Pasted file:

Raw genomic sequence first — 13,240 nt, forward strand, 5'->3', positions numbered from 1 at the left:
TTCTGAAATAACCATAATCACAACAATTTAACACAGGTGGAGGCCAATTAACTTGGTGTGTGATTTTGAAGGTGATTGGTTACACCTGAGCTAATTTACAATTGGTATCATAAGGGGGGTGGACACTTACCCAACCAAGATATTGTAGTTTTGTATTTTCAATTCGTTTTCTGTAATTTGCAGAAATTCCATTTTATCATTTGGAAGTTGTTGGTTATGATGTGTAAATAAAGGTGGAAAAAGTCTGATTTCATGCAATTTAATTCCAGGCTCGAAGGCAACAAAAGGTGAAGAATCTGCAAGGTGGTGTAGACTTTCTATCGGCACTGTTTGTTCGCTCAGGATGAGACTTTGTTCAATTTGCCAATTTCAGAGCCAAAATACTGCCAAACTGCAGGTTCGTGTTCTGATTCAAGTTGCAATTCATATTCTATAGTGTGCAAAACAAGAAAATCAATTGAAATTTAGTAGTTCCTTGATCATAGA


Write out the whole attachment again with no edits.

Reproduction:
Raw genomic sequence first — 13,240 nt, forward strand, 5'->3', positions numbered from 1 at the left:
TTCTGAAATAACCATAATCACAACAATTTAACACAGGTGGAGGCCAATTAACTTGGTGTGTGATTTTGAAGGTGATTGGTTACACCTGAGCTAATTTACAATTGGTATCATAAGGGGGGTGGACACTTACCCAACCAAGATATTGTAGTTTTGTATTTTCAATTCGTTTTCTGTAATTTGCAGAAATTCCATTTTATCATTTGGAAGTTGTTGGTTATGATGTGTAAATAAAGGTGGAAAAAGTCTGATTTCATGCAATTTAATTCCAGGCTCGAAGGCAACAAAAGGTGAAGAATCTGCAAGGTGGTGTAGACTTTCTATCGGCACTGTTTGTTCGCTCAGGATGAGACTTTGTTCAATTTGCCAATTTCAGAGCCAAAATACTGCCAAACTGCAGGTTCGTGTTCTGATTCAAGTTGCAATTCATATTCTATAGTGTGCAAAACAAGAAAATCAATTGAAATTTAGTAGTTCCTTGATCATAGA